As you may have seen, support for Accelerated Mobile Pages (AMP) came with Sitefinity 10.1. This feature is in beta as we continue to evolve this offering.
My colleague, Peter Filipov, detailed how to create these pages in a previous blog post. But I want to take another view of AMP from a marketer’s perspective.
What is AMP?
There are many great summaries on the web about the AMP but for ease of use, I’m going to do a quick summary here. If you are looking for more information, feel free to read these two great posts.
Accelerated Mobile Pages (AMP) is a Google backed open-source initiative focused on providing a lightning-fast method for enabling content loading. This initiative prioritizes the user experience on a mobile device in styling and functionality over anything else . Some call it a framework while others call it an initiative, but the main takeaway is that many organizations are adopting this with the goal of improving the mobile experience for users.
What benefits can a marketer gain?
Many discussions on the web are about what the real benefit is for marketers. I see many questions on whether there is a benefit for anyone other than publishers or the media. At Sitefinity, we see 5 benefits for marketers:
Speed – Let’s be honest, we all expect things instantaneously. Our attention spans are shrinking, and if a page doesn’t load right away, we immediately begin to search for a new resource. Most likely a competitor.
User Experience – In this new world of user driven experiences, providing the content a user wants, when they want it and how they want it, is the minimum that all businesses must adopt. Providing a better mobile web experience ensures that great user experience.
Content Visibility - Another way to say this is SEO, but I believe this is more than just SEO. Every content owner and promoter is always searching for ways to get their content in front of more people. AMP provides another method for amplifying great content.
Site Traffic - Avoid losing audience to AMP-enabled competitors or similar categories because you aren’t there.
Competitive Advantage – I’m waiting for the comment that AMP doesn’t align to “fill-in the blank” business. The reality is all businesses are creating content for different audiences. If your competitors aren’t doing this, then you have an opportunity to beat them and start winning awareness.
The AMP-curious include smaller e-commerce sites, professional sites, blogs, academic publishers, niche content sites and even news publishers in small markets. In general, they like what they hear about AMP’s benefits and are eager to improve search performance — but are also juggling a long list of competing priorities and must be careful about allocation of resources and brain space. Their question usually isn’t whether to implement AMP, but whether it’s important enough to prioritize now.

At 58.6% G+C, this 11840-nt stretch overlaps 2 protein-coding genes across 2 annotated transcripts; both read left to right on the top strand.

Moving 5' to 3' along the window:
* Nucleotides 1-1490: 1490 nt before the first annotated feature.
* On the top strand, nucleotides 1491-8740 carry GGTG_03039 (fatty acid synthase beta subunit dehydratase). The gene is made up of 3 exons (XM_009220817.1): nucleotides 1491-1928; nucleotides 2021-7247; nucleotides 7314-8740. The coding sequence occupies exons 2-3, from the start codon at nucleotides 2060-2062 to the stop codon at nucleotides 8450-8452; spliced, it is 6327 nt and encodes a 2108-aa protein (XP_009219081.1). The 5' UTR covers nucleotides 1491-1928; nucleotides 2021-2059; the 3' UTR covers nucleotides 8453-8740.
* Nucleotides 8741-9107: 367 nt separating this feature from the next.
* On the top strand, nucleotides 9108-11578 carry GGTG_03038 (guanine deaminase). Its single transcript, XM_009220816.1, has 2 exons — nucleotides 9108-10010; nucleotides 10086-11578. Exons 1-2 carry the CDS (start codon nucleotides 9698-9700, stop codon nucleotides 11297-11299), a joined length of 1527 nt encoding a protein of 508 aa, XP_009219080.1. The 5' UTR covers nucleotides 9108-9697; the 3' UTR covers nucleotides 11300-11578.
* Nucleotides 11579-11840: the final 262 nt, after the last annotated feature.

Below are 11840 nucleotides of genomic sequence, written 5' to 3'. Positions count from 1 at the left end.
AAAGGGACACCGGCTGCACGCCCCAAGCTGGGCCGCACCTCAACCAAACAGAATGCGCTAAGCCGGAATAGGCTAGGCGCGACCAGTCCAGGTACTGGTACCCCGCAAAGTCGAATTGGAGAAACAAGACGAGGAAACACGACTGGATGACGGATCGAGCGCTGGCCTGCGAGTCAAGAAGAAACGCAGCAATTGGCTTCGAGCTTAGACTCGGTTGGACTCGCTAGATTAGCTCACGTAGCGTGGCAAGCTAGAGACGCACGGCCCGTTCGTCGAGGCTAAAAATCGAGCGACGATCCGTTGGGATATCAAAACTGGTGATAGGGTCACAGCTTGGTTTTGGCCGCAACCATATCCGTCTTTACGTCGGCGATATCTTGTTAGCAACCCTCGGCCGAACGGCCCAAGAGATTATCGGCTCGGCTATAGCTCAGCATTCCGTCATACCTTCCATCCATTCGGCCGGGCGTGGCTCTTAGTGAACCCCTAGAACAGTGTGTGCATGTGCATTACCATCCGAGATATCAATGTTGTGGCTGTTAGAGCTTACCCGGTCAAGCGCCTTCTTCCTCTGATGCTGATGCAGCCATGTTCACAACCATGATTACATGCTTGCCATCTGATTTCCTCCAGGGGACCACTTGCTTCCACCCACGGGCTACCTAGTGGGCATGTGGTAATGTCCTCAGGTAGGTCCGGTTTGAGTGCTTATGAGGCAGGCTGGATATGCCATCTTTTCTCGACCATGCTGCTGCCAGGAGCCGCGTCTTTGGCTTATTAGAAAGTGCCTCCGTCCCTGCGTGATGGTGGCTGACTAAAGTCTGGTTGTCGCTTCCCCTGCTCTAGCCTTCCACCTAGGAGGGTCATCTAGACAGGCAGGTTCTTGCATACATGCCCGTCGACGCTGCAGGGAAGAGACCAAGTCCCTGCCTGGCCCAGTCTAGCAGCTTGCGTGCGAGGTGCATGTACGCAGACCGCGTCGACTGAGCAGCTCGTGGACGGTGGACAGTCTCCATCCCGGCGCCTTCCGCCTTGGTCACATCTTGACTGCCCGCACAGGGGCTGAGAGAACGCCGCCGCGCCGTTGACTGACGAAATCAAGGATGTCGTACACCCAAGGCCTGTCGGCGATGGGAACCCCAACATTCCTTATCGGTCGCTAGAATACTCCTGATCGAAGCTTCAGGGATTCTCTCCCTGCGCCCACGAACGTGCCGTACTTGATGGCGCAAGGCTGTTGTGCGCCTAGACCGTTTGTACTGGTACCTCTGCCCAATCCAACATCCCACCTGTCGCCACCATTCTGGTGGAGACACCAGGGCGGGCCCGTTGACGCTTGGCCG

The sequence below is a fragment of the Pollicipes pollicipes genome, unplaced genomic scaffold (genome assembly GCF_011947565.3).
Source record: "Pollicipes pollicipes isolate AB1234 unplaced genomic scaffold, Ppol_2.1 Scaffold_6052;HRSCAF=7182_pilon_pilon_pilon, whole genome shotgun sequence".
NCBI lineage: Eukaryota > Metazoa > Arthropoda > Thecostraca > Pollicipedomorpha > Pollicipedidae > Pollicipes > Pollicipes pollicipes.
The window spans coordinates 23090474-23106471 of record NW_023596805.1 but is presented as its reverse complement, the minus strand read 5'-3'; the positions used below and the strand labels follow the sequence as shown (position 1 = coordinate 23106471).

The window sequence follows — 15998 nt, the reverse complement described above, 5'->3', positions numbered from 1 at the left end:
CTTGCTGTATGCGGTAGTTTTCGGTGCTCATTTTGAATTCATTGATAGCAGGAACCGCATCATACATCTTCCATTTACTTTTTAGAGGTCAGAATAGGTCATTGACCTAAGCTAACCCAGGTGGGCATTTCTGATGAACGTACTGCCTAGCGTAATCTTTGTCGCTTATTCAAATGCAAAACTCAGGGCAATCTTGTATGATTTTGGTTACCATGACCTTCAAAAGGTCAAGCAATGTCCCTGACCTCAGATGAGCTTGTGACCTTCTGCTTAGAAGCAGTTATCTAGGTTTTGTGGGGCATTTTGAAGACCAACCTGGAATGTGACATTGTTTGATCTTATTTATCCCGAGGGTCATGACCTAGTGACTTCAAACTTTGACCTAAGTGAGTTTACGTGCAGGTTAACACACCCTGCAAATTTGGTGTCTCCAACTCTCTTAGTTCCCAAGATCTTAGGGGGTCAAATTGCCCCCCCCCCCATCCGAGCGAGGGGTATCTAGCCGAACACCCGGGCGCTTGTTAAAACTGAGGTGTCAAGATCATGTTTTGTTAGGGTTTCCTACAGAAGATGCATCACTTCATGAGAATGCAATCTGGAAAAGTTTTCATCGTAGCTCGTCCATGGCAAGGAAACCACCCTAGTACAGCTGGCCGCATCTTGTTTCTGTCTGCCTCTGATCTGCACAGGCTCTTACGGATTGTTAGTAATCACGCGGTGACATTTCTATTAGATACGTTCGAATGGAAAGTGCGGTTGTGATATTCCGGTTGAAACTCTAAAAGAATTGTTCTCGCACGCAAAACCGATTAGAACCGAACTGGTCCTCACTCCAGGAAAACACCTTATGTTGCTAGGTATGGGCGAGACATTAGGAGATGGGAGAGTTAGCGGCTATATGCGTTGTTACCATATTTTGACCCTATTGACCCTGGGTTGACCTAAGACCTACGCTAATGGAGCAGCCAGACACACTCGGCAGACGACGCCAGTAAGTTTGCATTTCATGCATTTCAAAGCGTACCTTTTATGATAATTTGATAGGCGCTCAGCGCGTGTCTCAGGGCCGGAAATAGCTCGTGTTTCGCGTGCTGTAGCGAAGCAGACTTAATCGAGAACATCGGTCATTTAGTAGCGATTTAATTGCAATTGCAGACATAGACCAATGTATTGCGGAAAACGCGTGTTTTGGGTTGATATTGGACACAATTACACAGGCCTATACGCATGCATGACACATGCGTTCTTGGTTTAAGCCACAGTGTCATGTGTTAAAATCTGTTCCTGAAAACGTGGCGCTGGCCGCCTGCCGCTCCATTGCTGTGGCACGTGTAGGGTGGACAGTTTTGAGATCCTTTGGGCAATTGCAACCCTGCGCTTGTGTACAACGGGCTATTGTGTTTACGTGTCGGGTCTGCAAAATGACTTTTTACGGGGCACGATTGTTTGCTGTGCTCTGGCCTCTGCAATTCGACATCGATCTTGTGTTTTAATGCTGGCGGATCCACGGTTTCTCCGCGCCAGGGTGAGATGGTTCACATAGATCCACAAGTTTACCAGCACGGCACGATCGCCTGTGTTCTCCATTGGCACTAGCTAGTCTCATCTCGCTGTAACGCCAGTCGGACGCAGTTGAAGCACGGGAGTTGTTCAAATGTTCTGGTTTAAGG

How does Sitefinity help?
Many articles on the web talk about technical details of implementing AMP pages. Most of the articles I look at include statements about the development time or cost of managing two versions of your pages. Examples include:
- Developers must integrate any and all CSS documents into a singular, inline CSS markup that does not exceed 50 kilobytes. This will force developers to write minified code in order to meet the specified requirements.
- All images/media must have their dimensions defined clearly within the HTML markup tags. This includes width and height definitions so that the webpage can allocate a proper layout prior to media loading.
- Developers must add in AMP-markup into existing HTML in order to provide the AMP technology with a clear map of HTML tags to load. (<img> changes to <amp-img>)
Referencing Peter’s post again, once the templates have been setup, marketers and content owners can easily create AMP pages with a click of a button to extend their content to the ever growing mobile audience. Sitefinity takes away the pain and reduces the time to create these pages, allowing Sitefinity users to gain all the benefits without adding a significant workload